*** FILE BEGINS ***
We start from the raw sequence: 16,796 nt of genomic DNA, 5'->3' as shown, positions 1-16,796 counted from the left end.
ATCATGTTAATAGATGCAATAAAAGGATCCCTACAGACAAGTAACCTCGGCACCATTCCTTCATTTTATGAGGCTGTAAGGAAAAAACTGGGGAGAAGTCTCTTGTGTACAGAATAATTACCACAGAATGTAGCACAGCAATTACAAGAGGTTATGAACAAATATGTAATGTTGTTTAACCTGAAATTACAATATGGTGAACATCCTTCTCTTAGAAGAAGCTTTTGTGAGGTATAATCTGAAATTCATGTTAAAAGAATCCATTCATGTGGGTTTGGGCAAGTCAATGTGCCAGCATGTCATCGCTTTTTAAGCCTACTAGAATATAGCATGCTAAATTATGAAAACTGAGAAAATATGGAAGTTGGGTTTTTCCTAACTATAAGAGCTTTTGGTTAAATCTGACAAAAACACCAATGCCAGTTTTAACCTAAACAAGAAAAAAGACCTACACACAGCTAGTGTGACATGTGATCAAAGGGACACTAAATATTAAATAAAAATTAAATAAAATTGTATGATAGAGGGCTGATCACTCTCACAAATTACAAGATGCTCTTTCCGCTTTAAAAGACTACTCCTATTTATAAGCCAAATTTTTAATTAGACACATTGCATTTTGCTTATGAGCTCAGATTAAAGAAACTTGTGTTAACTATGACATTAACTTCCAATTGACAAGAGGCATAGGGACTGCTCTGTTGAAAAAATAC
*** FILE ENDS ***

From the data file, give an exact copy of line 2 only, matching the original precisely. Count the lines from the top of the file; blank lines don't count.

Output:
ATCATGTTAATAGATGCAATAAAAGGATCCCTACAGACAAGTAACCTCGGCACCATTCCTTCATTTTATGAGGCTGTAAGGAAAAAACTGGGGAGAAGTCTCTTGTGTACAGAATAATTACCACAGAATGTAGCACAGCAATTACAAGAGGTTATGAACAAATATGTAATGTTGTTTAACCTGAAATTACAATATGGTGAACATCCTTCTCTTAGAAGAAGCTTTTGTGAGGTATAATCTGAAATTCATGTTAAAAGAATCCATTCATGTGGGTTTGGGCAAGTCAATGTGCCAGCATGTCATCGCTTTTTAAGCCTACTAGAATATAGCATGCTAAATTATGAAAACTGAGAAAATATGGAAGTTGGGTTTTTCCTAACTATAAGAGCTTTTGGTTAAATCTGACAAAAACACCAATGCCAGTTTTAACCTAAACAAGAAAAAAGACCTACACACAGCTAGTGTGACATGTGATCAAAGGGACACTAAATATTAAATAAAAATTAAATAAAATTGTATGATAGAGGGCTGATCACTCTCACAAATTACAAGATGCTCTTTCCGCTTTAAAAGACTACTCCTATTTATAAGCCAAATTTTTAATTAGACACATTGCATTTTGCTTATGAGCTCAGATTAAAGAAACTTGTGTTAACTATGACATTAACTTCCAATTGACAAGAGGCATAGGGACTGCTCTGTTGAAAAAATAC